Note: I haven’t touched on it much on my site, but I will in the coming weeks. I’ve become a huge fan of Ruby on Rails and have been doing a lot of coding in it during my spare time. It has brought back the fun I used to have developing Internet software from years ago.

Ruby Inside has posted an interview with the developer of Trawlr, Ben Smith. Some of my favorite highlights are:

Almost all the readers I looked at kept each feed separate and behaved like email where you had to keep marking items or feeds as read to prevent a huge, overwhelming backlog.

The way I use RSS is to subscribe to a large number of feeds (over 300) and then simply ‘dip in’ and read when I have time.

When I first discovered the REST features in Rails (via DHH’s “World of Resources” presentation) I didn’t really get it. Once I started to understand that REST is all about modeling ‘things’ and their relationships by creating rich associations it started to make sense.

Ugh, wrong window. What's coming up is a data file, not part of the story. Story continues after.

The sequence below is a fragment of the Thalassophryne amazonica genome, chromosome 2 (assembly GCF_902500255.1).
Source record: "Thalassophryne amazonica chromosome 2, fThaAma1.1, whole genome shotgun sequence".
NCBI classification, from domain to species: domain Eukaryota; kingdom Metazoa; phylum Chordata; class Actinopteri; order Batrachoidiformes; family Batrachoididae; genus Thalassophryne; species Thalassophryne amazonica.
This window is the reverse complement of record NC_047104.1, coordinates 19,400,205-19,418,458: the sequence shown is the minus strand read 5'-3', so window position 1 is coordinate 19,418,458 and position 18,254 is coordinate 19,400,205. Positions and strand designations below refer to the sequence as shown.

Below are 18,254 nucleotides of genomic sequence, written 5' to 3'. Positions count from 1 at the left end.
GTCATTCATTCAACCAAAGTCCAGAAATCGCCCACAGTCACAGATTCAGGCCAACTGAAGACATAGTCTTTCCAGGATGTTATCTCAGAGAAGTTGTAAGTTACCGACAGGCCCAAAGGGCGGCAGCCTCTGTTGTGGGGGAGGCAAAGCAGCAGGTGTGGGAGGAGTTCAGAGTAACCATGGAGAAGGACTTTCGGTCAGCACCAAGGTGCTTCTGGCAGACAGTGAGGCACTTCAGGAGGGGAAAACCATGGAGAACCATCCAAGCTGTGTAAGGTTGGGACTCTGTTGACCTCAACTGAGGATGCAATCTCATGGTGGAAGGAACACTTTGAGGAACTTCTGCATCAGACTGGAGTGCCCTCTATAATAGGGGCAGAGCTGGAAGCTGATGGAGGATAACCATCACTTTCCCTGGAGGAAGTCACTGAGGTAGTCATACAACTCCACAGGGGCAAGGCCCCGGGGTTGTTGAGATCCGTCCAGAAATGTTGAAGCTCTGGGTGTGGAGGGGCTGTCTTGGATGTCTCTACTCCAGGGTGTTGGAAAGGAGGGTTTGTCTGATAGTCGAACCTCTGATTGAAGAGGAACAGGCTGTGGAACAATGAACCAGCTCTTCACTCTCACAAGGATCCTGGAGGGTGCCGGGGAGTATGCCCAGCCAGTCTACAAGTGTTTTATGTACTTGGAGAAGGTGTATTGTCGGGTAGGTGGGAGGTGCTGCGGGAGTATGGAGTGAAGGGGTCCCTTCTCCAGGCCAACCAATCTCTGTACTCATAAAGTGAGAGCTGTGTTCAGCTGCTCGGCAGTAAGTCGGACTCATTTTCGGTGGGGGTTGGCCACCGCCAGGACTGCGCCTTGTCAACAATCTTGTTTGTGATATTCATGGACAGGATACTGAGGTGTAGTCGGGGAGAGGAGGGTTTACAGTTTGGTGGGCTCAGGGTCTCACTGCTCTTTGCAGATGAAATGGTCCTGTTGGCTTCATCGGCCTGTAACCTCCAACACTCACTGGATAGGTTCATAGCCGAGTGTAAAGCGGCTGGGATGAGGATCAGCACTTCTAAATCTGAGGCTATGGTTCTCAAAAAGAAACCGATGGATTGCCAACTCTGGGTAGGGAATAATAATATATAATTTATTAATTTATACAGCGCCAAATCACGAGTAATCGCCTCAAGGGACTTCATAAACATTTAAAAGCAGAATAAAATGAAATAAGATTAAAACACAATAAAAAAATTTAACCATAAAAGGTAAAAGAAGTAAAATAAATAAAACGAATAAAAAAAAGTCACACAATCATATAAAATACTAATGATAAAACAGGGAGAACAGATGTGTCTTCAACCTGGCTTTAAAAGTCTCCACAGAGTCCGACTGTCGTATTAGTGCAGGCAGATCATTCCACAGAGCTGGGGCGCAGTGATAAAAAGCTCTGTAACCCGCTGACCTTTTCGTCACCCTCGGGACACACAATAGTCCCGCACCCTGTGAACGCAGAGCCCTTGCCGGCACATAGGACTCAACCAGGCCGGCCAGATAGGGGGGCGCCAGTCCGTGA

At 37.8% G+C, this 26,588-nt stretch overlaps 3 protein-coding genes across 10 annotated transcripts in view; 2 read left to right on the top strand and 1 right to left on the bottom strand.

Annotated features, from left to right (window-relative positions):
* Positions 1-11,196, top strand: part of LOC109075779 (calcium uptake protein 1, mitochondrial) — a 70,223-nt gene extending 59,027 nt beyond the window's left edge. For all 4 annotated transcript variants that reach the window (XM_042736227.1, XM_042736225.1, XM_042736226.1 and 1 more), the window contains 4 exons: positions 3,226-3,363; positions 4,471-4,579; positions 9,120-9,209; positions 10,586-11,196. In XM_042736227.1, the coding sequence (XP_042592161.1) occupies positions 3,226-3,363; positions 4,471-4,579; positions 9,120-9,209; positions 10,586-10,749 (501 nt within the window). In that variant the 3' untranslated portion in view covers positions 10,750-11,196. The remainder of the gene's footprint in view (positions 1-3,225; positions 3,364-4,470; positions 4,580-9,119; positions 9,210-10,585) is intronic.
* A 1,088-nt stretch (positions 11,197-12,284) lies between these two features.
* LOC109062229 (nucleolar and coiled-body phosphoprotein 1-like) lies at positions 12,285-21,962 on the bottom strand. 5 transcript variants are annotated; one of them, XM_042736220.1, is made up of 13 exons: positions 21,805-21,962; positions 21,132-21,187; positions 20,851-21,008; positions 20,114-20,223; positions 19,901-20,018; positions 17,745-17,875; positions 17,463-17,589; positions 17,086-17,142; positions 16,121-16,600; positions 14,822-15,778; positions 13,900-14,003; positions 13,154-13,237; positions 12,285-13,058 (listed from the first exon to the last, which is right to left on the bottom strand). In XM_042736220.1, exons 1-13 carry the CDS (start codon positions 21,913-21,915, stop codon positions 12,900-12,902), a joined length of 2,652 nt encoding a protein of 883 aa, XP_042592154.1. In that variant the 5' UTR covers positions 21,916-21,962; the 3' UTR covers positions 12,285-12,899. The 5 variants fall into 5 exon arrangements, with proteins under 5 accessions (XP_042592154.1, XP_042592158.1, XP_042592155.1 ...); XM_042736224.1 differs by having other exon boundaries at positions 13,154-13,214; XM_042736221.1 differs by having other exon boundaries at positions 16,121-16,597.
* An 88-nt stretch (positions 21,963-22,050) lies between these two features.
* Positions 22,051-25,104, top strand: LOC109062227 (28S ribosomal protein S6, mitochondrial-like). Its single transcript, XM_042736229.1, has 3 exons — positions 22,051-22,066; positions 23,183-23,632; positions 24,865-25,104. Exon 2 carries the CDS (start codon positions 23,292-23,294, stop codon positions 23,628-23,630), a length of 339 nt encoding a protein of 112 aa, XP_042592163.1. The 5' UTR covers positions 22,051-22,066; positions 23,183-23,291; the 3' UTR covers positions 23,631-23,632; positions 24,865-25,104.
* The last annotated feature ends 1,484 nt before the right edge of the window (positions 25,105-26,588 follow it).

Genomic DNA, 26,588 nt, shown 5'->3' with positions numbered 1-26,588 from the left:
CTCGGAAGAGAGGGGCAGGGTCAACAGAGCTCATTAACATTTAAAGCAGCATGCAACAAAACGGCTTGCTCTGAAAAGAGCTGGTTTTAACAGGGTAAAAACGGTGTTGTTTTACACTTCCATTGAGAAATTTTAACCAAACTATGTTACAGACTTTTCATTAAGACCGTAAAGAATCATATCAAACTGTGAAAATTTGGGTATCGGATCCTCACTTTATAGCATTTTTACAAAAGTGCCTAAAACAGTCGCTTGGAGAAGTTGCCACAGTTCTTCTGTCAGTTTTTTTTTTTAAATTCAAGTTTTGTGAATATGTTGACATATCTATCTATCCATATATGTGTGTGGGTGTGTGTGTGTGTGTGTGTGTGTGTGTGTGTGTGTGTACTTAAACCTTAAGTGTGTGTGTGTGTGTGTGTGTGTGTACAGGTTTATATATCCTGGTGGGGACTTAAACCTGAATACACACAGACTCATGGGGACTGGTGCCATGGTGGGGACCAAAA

The additional benefit of using the same code to respond according to the requesting user agent is a major bonus. Within trawlr I mainly use the REST features to keep the code DRY for different response types; rss and opml being two current examples. In the future I hope to add a mobile version.

Read the entire article at Ruby Inside.